Britain seems set to break away from Prime Minister Tony Blair's strategy on the War on Terror, for which he has been universally lampooned as US President George Bush's pet poodle.
Chancellor of the Exchequer Gordon Brown, who will take over as prime minister from Blair in the summer, has signaled his determination to chart a policy that will place Britain's national interest above its relationship with Washington, DC, reports The Telegraph, London.
Brown also painted his rival the prime minister into a corner, from where he had no choice but authorize 10 Downing Street to issue its first statement condemning former Iraqi President Saddam Hussein's execution.
Blair had maintained a studied silence after video footage showed that Saddam was being riled by Shia guards prior to his hanging. But once Brown told BBC1's Sunday morning show that 10 Downing Street was obliged to issue a statement, the prime minister made it clear he thought the execution was handled in an 'unacceptable' manner. Blair is expected to make known his first official reaction this week, although its timing and mode are unclear.
Asked on BBC1 if he would work as closely with US President George Bush as the incumbent, Brown said he looked forward to working with the former, and also recognized the need for maintaining close links with America. But, he cautioned: 'Obviously people who know me know that I will speak my mind. I'll be very frank, the British national interest is what I and my colleagues are about.'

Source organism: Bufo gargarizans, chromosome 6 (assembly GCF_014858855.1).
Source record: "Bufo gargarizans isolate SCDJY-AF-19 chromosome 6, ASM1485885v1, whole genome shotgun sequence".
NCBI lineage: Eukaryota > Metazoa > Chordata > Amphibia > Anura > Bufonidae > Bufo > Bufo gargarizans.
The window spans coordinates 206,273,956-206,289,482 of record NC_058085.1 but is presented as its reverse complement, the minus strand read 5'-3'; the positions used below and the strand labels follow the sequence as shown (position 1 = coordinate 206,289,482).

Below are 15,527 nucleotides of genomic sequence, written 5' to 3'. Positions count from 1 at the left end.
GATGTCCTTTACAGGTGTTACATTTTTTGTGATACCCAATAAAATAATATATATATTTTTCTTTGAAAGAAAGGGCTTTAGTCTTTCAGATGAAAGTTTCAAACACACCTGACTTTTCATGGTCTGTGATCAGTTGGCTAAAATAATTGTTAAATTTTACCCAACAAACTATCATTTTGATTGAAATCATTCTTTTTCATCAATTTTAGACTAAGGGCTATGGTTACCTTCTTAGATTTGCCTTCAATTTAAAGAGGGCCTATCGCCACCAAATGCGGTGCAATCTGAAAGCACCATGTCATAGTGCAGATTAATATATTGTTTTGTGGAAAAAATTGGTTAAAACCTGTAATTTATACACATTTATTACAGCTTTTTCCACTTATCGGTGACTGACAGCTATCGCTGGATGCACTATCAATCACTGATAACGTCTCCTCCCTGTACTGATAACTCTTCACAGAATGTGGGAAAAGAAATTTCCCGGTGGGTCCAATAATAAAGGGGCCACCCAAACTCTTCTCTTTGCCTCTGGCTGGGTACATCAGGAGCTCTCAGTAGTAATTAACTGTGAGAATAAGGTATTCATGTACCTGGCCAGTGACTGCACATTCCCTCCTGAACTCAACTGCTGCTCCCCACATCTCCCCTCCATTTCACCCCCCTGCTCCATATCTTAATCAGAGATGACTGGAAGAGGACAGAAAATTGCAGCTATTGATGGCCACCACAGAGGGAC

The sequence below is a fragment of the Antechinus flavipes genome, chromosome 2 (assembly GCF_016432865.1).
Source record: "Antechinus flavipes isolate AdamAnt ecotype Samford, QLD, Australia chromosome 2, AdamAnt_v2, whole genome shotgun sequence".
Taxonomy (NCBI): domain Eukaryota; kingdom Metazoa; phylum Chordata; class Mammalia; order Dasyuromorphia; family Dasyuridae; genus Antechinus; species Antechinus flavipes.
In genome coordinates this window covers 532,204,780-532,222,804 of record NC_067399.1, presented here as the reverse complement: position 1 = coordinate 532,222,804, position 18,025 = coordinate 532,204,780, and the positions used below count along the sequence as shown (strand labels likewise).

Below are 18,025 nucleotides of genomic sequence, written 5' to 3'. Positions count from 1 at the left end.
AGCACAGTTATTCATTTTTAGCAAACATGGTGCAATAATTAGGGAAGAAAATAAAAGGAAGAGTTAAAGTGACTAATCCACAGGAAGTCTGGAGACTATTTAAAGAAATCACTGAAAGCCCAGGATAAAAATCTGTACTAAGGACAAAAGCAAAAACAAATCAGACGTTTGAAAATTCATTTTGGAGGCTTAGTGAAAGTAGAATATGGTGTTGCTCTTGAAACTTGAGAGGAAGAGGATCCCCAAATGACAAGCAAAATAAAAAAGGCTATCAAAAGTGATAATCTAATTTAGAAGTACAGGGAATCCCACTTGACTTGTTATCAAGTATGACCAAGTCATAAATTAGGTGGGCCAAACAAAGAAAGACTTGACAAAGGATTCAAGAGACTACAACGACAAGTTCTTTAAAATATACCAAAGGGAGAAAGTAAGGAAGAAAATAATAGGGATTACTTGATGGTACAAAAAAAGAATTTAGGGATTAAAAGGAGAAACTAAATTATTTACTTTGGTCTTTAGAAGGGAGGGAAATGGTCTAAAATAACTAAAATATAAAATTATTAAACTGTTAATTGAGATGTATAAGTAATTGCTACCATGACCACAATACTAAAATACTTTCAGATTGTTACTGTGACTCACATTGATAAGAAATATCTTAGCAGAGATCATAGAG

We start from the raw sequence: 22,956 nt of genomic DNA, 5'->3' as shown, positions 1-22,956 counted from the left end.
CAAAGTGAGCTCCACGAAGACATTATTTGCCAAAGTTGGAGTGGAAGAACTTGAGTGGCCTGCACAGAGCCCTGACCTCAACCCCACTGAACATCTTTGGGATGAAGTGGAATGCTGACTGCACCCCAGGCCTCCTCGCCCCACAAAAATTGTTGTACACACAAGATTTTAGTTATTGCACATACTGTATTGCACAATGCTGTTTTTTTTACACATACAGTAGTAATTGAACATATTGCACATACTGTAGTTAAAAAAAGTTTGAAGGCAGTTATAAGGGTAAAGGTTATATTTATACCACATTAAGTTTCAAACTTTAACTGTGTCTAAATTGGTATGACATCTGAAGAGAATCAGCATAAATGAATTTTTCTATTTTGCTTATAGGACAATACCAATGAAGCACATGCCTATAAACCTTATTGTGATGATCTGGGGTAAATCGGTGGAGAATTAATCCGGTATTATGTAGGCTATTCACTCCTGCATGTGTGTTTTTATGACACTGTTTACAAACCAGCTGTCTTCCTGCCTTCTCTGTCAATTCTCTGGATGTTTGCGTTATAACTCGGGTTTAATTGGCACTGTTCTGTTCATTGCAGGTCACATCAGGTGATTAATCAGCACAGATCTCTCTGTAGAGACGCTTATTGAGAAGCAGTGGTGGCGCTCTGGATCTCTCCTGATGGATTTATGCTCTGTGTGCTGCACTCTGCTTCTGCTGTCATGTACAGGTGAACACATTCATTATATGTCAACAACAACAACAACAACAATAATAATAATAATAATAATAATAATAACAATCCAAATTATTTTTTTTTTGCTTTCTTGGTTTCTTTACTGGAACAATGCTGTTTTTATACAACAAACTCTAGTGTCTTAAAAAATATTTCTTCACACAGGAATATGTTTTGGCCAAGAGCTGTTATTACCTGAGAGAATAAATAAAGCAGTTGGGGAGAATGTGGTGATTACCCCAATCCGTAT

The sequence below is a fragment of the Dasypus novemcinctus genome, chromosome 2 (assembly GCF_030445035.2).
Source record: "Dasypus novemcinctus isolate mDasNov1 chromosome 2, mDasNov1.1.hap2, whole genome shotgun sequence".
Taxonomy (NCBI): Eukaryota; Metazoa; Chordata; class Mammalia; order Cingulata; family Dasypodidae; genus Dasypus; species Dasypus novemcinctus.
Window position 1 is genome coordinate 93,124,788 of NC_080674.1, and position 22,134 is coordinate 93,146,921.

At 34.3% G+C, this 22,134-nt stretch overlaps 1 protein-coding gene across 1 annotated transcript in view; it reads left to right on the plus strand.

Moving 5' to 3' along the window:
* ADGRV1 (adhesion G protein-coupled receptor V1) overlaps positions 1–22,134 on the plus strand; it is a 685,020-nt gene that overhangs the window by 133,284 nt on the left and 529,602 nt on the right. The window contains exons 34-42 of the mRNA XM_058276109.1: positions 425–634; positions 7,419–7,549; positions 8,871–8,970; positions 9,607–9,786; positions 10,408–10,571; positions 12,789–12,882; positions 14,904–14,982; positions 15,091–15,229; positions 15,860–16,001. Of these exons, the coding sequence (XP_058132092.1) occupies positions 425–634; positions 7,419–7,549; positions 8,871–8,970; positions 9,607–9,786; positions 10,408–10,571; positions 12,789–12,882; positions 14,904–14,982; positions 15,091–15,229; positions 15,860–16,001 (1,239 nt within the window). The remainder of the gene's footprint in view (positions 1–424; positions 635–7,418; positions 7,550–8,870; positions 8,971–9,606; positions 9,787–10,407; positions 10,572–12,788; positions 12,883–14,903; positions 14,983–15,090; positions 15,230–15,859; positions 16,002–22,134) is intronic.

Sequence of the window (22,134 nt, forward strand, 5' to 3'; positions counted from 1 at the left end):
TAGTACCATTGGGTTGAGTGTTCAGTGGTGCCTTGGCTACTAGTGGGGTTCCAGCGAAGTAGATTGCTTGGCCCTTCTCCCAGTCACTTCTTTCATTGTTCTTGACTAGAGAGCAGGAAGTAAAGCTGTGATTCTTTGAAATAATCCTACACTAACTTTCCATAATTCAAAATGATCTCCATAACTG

The War on Terror promises to be one area where there will be major differences between the two trans-Atlantic nations. Brown had backed the 2003 Iraq invasion, but now says he has since come to believe that brute military force, intelligence, security work and policing can achieve only so much a stand that is bound to win many hearts in the Labour Party. It is only when world leaders triumph in a peaceful battle for hearts and minds that the fight to stop extremist terrorist activities could be won, he added.
According to Brown, the next chapter of the war on terror could use as its model the cultural war fought by the West against Communism in the 1940s and 1950s indicating that Britain under him will not troop behind Washington, DC, into any rogue nation.
Brown also insisted that he would stick to his earlier plan to reduce the number of British soldiers in Iraq by the thousands before the year is over, this coming at the start of a week in which the US will start sending three more brigades to Iraq. Britain currently has 7000 soldiers fighting in that country compared to 132,000 Americans.